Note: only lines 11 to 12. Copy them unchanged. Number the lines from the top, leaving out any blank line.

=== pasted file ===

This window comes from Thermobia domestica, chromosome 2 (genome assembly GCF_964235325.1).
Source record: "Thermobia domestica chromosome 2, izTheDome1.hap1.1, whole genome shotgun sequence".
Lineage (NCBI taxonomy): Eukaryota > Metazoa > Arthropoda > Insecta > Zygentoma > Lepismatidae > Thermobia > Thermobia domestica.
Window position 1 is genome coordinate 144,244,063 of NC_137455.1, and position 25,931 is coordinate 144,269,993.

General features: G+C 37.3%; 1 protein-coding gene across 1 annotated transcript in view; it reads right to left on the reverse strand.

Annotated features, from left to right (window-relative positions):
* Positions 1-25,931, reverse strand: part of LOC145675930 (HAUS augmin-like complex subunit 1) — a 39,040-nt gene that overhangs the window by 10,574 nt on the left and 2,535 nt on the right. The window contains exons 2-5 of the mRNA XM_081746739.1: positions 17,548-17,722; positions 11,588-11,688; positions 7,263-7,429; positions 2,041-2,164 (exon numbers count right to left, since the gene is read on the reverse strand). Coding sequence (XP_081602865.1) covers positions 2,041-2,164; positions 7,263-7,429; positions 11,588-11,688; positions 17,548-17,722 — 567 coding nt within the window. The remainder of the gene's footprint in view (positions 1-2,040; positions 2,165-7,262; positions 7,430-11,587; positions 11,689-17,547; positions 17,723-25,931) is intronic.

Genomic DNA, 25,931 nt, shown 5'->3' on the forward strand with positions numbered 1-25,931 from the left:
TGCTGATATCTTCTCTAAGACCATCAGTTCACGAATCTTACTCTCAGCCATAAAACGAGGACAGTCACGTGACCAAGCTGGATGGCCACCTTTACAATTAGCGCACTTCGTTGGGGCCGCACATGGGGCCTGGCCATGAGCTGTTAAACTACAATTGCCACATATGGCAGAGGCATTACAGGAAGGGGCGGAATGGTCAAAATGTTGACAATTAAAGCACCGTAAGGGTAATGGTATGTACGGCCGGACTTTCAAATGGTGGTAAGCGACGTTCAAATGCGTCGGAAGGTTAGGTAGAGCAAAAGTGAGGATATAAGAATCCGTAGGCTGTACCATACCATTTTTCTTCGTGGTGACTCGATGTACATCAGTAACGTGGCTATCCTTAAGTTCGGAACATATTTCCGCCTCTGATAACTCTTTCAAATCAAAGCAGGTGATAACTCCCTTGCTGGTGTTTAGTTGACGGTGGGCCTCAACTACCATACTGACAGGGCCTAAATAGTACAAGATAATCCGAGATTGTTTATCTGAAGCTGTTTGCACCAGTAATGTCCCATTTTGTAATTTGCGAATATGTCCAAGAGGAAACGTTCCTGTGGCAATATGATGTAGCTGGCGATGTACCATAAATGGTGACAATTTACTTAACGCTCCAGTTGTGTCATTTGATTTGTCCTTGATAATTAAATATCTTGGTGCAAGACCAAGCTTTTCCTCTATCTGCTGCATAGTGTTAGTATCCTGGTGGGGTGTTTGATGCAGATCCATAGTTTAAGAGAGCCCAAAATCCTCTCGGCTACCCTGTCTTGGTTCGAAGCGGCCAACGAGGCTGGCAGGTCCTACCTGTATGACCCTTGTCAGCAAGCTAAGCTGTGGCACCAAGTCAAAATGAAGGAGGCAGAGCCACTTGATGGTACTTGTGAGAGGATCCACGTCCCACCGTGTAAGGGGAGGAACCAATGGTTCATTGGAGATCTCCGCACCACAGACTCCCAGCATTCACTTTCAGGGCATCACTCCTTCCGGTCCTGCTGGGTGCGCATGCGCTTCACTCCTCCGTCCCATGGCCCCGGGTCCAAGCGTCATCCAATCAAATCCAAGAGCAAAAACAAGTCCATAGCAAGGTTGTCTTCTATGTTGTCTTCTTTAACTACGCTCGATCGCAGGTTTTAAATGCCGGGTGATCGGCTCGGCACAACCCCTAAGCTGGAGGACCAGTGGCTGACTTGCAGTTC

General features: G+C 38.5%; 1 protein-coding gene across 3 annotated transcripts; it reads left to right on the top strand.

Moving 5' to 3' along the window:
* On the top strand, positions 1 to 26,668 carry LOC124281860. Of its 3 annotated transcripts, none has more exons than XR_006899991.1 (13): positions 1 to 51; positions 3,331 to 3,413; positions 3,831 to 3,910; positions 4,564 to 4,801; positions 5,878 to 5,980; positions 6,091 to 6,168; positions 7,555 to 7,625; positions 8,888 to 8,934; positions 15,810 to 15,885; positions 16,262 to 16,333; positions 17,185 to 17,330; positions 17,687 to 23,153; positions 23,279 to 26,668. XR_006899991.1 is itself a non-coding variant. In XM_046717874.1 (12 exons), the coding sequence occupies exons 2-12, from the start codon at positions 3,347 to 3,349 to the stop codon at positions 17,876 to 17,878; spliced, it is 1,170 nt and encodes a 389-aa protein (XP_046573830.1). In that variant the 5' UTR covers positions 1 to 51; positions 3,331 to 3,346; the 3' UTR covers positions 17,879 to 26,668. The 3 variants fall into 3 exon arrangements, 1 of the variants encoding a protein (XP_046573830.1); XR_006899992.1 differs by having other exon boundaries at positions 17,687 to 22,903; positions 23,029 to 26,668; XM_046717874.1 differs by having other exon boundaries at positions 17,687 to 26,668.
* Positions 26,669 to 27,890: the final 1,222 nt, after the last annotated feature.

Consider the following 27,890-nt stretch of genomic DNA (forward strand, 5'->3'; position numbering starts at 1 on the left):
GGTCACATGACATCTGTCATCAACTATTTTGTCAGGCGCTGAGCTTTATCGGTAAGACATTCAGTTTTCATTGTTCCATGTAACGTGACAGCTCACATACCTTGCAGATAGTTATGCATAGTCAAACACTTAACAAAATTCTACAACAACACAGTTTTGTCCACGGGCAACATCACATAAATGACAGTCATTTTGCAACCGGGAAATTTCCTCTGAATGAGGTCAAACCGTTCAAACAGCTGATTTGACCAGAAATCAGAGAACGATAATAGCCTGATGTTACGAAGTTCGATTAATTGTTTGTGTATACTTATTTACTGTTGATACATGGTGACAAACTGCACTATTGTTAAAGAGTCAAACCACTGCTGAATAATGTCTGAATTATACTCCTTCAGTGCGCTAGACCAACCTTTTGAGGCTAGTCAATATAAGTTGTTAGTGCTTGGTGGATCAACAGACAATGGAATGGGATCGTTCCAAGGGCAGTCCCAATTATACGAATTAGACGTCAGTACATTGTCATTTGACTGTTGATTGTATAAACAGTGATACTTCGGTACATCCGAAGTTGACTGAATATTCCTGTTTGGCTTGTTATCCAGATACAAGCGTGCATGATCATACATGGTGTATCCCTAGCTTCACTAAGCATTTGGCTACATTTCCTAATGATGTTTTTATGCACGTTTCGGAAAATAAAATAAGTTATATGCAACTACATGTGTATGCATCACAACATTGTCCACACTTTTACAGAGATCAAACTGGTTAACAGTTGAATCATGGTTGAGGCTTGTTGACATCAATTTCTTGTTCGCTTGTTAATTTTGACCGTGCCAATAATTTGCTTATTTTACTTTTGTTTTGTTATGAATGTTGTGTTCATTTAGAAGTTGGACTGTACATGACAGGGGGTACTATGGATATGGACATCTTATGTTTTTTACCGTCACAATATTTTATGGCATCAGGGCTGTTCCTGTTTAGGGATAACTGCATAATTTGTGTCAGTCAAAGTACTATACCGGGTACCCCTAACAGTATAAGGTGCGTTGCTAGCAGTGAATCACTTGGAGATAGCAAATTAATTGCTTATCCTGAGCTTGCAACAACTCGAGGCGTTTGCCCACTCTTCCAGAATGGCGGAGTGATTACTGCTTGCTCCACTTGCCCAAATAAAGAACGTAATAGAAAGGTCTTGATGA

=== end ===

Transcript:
Moving 5' to 3' along the window:
* On the top strand, positions 1 to 26,668 carry LOC124281860. Of its 3 annotated transcripts, none has more exons than XR_006899991.1 (13): positions 1 to 51; positions 3,331 to 3,413; positions 3,831 to 3,910; positions 4,564 to 4,801; positions 5,878 to 5,980; positions 6,091 to 6,168; positions 7,555 to 7,625; positions 8,888 to 8,934; positions 15,810 to 15,885; positions 16,262 to 16,333; positions 17,185 to 17,330; positions 17,687 to 23,153; positions 23,279 to 26,668. XR_006899991.1 is itself a non-coding variant. In XM_046717874.1 (12 exons), the coding sequence occupies exons 2-12, from the start codon at positions 3,347 to 3,349 to the stop codon at positions 17,876 to 17,878; spliced, it is 1,170 nt and encodes a 389-aa protein (XP_046573830.1). In that variant the 5' UTR covers positions 1 to 51; positions 3,331 to 3,346; the 3' UTR covers positions 17,879 to 26,668. The 3 variants fall into 3 exon arrangements, 1 of the variants encoding a protein (XP_046573830.1); XR_006899992.1 differs by having other exon boundaries at positions 17,687 to 22,903; positions 23,029 to 26,668; XM_046717874.1 differs by having other exon boundaries at positions 17,687 to 26,668.